It is I

When I pick up a ringing phone and hear the caller ask to speak with Pam Nelson, I say, “This is she.” Am I being stuffy and formal? Maybe I am, but I prefer this form. It is the way my mother taught me to answer. Is it wrong for someone else to answer the same sort of question with “This is her” or “this is me”? Apparently, it is not considered wrong in today’s informal speech to use the objective case of the pronoun in these instances. (But it makes my skin crawl, to tell the truth, to hear “This is her.”)

Here is a reminder about grammatical terms: The nominative case of personal pronouns is used for subjects of verbs or subject complements. A subject complement is a noun, pronoun or adjective that follows a linking verb and tells something about the subject of the sentence. The nominative (also referred to as the subjective) case pronouns are I, you, he, she, it, we and they. The objective case pronouns are used for objects of verbs or of prepositions. The objective case pronouns are me, you, him, her, us, them.

A reader pointed out this sentence from a recent News & Observer column, “It wasn’t Mick Jagger — it was you and I.” The reader thought the clause should have been “it was you and me.” He has some support for his view. Patricia T. O’Conner in “Woe is I” writes that the practice of using the nominative case of the pronoun following a form of the verb “to be” is all but extinct. She says that all but the fussiest grammarians would accept “it was you and me.” The American Heritage Book of English Usage online agrees that “It is me” sounds better and more natural than “It is I.” Check the heading personal pronouns after forms of be for the argument.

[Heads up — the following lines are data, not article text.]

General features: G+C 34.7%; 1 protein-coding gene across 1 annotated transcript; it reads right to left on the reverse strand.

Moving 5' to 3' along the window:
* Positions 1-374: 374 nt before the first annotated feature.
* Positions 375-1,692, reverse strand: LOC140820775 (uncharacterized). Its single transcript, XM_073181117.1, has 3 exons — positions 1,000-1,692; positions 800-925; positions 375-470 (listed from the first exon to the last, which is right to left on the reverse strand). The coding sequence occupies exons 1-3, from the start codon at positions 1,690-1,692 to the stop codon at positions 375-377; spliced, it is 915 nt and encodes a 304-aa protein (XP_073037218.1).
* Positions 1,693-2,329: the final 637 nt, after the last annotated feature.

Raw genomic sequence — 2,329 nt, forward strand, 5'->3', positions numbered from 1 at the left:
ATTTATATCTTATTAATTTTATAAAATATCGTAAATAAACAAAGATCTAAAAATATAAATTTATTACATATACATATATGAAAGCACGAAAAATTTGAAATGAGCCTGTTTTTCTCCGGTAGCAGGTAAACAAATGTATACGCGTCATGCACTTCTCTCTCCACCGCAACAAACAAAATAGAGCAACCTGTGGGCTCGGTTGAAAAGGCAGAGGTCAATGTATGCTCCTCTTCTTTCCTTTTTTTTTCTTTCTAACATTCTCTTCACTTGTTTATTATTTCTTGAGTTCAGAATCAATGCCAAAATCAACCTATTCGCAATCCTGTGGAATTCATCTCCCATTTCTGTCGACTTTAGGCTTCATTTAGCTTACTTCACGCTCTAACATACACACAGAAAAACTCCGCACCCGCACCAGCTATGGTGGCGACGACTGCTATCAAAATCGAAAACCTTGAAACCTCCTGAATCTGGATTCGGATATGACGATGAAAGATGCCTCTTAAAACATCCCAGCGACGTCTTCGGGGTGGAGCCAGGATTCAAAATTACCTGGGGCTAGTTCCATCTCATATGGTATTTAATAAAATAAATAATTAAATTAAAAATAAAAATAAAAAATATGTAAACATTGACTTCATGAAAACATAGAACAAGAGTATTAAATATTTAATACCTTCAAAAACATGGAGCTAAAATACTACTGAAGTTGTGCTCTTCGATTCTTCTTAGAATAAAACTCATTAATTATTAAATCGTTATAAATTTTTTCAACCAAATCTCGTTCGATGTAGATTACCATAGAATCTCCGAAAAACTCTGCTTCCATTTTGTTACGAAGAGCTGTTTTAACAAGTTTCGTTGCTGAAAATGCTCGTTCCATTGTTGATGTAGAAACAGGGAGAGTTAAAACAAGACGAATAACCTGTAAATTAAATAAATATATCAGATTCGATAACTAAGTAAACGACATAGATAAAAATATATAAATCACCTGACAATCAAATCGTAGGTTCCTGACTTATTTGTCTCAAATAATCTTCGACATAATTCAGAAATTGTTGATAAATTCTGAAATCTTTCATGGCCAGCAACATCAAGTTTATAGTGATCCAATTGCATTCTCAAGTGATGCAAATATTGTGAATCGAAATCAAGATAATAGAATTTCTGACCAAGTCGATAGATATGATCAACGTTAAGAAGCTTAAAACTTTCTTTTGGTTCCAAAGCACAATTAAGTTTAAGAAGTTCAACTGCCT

On the other hand, William A. Sabin in “The Gregg Reference Manual” still recommends using the nominative case. Diana Hacker in “Rules for Writers” says to use the nominative case as a subject complement: It was you and I, not it was you and me. In “The Writer’s Digest Grammar Desk Reference,” the writers say, “Subjective pronouns are used … as predicate pronouns (complements of linking verbs) in semiformal and formal contexts. It was I on the phone. … The winners are he and I. … It was they who objected to the proposal.

I think the clause “it was you and I” is correct for the newspaper, which I contend is still a more formal context than regular conversation. If you are talking to your pal and say, “It’s just you and me, buddy,” I will not object to your grammar. (I wouldn’t anyway. That would be rude, and courtesy is much more important than correct grammar. My mother taught me that, too.)

This article was originally posted by the Raleigh News & Observer, a subsidiary of The McClatchy Co.; is posted here to provide continuity; and is copyright © 2011 The News & Observer Publishing Company, which reserves the right to remove this post.